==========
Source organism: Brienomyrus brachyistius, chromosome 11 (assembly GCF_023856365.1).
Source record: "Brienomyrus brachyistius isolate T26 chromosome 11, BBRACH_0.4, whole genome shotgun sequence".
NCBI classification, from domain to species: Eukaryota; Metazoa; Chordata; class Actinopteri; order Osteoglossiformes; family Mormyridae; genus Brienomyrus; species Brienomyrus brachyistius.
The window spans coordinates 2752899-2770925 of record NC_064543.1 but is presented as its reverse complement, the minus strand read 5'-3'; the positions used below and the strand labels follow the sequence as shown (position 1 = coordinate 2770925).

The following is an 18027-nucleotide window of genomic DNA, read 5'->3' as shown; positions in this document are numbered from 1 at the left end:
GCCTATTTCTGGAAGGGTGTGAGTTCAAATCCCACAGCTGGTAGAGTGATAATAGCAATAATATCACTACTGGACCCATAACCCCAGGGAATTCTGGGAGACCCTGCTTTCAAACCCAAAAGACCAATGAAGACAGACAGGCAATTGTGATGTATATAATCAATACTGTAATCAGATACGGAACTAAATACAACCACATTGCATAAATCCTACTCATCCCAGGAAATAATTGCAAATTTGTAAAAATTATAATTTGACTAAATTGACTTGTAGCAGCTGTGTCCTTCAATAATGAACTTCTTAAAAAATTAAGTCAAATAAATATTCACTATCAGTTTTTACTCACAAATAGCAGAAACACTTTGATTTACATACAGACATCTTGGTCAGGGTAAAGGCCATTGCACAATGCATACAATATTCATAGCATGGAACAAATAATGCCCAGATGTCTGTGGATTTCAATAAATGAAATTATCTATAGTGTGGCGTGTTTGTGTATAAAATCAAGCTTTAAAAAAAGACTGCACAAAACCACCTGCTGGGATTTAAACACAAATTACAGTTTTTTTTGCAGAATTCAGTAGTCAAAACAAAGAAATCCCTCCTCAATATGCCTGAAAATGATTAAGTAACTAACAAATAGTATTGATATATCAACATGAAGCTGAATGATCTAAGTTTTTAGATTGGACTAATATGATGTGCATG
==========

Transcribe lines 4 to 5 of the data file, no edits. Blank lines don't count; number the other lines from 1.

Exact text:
The window spans coordinates 2752899-2770925 of record NC_064543.1 but is presented as its reverse complement, the minus strand read 5'-3'; the positions used below and the strand labels follow the sequence as shown (position 1 = coordinate 2770925).

The following is an 18027-nucleotide window of genomic DNA, read 5'->3' as shown; positions in this document are numbered from 1 at the left end: